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Michael Eaton and the Good Humour Club

Wednesday 26 February 2014, 7.00PM

Speaker(s): Professor Michael Eaton

LECTURE: ‘The Good Humour Club: Imagining the Membership'

7.00pm in K/133

‘Tonight, for your delight, entertainment and edification, a number of gentlemen are gathering in Sunton’s Coffee-house for their weekly meeting of shared minds’...

In this lecture, playwright Michael Eaton will be discussing his recent drama ‘The Good Humour Club’, produced in collaboration with The Laurence Sterne Trust for Sterne’s tercentenary in 2013. The play is a richly evocative portrayal of an imagined meeting of a historic gentleman’s club in eighteenth-century York. The meeting takes place on the day in 1759 that the first two volumes of Laurence Sterne’s controversial novel, Tristram Shandy, were published in that city. In his lecture, Michael Eaton will describe the stages of this exciting collaboration, from the Trust’s original commission to produce a radio play, through to casting and performance. The lecture will address the challenges of turning an ongoing historical research project into a coherent, convincing, and entertaining historical fiction. How might you go about extrapolating character and dialogue from The Good Humour Club project’s primary source material: an eighteenth-century minute book?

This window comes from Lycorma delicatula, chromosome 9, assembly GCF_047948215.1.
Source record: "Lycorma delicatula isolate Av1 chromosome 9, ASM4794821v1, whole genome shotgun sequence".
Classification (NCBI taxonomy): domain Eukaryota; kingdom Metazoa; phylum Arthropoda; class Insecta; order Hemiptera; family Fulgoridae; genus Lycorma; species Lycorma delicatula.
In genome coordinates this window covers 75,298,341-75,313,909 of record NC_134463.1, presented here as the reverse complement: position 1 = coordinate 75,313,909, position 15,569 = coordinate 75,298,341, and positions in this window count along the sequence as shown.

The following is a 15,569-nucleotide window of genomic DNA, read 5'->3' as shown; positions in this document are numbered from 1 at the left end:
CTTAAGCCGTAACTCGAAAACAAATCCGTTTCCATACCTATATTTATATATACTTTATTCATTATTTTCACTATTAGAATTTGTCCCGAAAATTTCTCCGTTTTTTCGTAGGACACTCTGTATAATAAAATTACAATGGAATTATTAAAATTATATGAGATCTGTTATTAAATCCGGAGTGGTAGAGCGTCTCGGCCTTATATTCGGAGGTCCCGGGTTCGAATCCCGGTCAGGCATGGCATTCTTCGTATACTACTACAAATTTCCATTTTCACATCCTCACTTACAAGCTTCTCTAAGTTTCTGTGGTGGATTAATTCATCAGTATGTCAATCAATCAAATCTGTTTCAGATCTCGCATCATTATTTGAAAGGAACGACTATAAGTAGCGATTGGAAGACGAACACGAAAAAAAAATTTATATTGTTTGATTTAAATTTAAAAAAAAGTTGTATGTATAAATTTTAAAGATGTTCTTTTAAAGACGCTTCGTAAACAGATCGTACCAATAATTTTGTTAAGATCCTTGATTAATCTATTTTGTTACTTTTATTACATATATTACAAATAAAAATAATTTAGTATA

Free entry. No registration necessary. All welcome. Those wishing to attend may find it useful to listen to the play beforehand. It is available to listen to online on The Good Humour Club’s website:


Michael Eaton has a degree in anthropology from Cambridge. His work has been widely broadcast on Radio 4, from the afternoon play and serialised drama to dramatic documentaries on the Northern Ireland peace process and 9/11. Five short plays about Dickens and London, The Special Correspondent for Posterity, were broadcast in February 2012 for the Dickens bicentenary. In 2013, he wrote ‘The Good Humour Club’ in collaboration with The Laurence Sterne Trust for Sterne’s tercentenary. He is a visiting professor at Nottingham Trent University.


This lecture is preceded by a Research Seminar:

'Sources of Drama'

 5.15pm in KG07, The King's Manor. 

Please contact Jim Watt, if you wish to attend this seminar.

Playwright Michael Eaton will be discussing different approaches to literary and historical adaptation in this research seminar. Eaton has written for radio, the stage and screen and has adapted classic works of Charles Dickens and George Eliot. He also frequently draws upon historical research and documentary sources in his own original writing, such as his stage play about a notorious Victorian murderer, Charlie Peace: His Amazing Life and Astounding Legend (Nottingham Playhouse and Belgrade Theatre, Coventry, 2013), and a radio drama Head Hunters, broadcast on Radio 3 earlier this year, about late nineteenth-century anthropologist Alfred Cort Haddon, who was also the subject of Eaton’s 2010 film The Masks of Mer.

Free entry, but please contact Jim Watt if you wish to attend.

Location: The King's Manor, Exhibition Square, York, YO1 7EP